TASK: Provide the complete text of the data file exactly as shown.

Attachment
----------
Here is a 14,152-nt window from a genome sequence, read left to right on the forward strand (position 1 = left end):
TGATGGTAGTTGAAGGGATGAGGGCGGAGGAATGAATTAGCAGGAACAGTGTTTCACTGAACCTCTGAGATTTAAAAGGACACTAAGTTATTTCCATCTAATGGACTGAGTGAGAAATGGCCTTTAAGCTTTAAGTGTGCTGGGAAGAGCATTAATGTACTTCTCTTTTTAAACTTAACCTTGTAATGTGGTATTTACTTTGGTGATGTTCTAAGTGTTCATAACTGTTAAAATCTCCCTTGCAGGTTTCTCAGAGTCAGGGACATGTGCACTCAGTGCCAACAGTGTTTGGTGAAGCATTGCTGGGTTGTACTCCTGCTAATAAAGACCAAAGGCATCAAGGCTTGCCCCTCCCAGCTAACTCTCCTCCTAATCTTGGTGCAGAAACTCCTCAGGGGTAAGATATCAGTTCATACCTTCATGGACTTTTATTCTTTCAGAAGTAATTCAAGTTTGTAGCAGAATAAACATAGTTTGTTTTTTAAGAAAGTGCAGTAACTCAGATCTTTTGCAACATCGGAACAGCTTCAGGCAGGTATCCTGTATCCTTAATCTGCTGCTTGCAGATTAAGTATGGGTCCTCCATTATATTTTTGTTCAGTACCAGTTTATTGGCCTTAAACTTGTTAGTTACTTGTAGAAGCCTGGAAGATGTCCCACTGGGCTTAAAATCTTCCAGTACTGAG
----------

Here is a 14,152-nt window from a genome sequence, read left to right on the forward strand (position 1 = left end):
TGATGGTAGTTGAAGGGATGAGGGCGGAGGAATGAATTAGCAGGAACAGTGTTTCACTGAACCTCTGAGATTTAAAAGGACACTAAGTTATTTCCATCTAATGGACTGAGTGAGAAATGGCCTTTAAGCTTTAAGTGTGCTGGGAAGAGCATTAATGTACTTCTCTTTTTAAACTTAACCTTGTAATGTGGTATTTACTTTGGTGATGTTCTAAGTGTTCATAACTGTTAAAATCTCCCTTGCAGGTTTCTCAGAGTCAGGGACATGTGCACTCAGTGCCAACAGTGTTTGGTGAAGCATTGCTGGGTTGTACTCCTGCTAATAAAGACCAAAGGCATCAAGGCTTGCCCCTCCCAGCTAACTCTCCTCCTAATCTTGGTGCAGAAACTCCTCAGGGGTAAGATATCAGTTCATACCTTCATGGACTTTTATTCTTTCAGAAGTAATTCAAGTTTGTAGCAGAATAAACATAGTTTGTTTTTTAAGAAAGTGCAGTAACTCAGATCTTTTGCAACATCGGAACAGCTTCAGGCAGGTATCCTGTATCCTTAATCTGCTGCTTGCAGATTAAGTATGGGTCCTCCATTATATTTTTGTTCAGTACCAGTTTATTGGCCTTAAACTTGTTAGTTACTTGTAGAAGCCTGGAAGATGTCCCACTGGGCTTAAAATCTTCCAGTACTGAG